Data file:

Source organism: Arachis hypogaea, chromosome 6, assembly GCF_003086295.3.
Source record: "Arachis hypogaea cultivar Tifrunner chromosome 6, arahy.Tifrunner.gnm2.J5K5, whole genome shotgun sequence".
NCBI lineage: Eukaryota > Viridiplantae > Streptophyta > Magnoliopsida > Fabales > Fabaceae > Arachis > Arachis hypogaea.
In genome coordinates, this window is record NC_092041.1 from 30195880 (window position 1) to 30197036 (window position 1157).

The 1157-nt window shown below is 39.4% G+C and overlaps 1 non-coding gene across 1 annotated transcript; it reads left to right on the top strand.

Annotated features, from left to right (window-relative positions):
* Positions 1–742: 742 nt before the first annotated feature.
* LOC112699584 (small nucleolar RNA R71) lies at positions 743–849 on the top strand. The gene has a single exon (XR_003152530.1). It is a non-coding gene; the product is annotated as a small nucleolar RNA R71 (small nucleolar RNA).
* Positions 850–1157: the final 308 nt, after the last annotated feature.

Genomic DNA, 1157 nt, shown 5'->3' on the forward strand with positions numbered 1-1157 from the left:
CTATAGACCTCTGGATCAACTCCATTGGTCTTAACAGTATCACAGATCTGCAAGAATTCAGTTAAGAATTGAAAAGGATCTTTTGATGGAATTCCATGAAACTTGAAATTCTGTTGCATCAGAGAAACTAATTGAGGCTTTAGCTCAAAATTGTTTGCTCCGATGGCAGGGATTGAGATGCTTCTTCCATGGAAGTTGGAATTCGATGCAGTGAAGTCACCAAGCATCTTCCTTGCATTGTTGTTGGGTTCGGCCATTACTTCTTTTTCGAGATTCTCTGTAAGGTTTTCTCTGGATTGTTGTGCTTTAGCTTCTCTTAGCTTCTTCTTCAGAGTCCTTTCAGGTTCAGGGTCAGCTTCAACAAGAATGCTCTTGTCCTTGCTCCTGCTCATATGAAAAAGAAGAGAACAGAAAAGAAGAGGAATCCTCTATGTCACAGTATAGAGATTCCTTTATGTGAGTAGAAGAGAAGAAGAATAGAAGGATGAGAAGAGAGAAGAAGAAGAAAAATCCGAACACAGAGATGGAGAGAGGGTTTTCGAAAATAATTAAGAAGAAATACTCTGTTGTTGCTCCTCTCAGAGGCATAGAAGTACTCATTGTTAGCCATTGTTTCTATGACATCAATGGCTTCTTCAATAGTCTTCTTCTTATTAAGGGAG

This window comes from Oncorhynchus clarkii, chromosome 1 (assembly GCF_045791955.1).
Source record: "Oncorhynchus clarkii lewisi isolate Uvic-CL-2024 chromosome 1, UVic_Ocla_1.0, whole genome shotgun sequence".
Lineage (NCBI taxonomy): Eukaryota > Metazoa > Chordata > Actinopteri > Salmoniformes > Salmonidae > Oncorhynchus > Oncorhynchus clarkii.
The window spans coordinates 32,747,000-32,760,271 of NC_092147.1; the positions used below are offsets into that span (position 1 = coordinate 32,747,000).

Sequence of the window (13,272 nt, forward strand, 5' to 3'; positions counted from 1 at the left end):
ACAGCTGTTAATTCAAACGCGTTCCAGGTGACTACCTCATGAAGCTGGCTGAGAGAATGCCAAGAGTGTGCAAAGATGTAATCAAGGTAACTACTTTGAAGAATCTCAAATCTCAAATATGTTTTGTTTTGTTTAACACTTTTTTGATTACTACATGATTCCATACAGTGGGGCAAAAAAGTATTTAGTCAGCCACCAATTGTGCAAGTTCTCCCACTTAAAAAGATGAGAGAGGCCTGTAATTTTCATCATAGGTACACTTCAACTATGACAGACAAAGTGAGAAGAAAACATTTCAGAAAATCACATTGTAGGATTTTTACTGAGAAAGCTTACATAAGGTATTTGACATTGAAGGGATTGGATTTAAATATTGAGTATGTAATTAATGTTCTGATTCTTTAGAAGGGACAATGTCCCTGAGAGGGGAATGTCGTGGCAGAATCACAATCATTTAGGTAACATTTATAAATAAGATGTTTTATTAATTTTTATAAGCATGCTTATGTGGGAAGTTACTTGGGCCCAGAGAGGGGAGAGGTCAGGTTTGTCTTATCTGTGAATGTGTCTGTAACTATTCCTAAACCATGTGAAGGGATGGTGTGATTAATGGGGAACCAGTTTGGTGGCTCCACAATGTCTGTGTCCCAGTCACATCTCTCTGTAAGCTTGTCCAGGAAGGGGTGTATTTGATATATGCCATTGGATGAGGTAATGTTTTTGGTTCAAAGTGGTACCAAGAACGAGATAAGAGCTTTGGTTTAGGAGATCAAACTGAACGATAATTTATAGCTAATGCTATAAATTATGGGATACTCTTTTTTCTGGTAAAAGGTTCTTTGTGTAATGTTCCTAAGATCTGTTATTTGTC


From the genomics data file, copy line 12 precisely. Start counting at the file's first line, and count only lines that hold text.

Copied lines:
This window comes from Oncorhynchus clarkii, chromosome 1 (assembly GCF_045791955.1).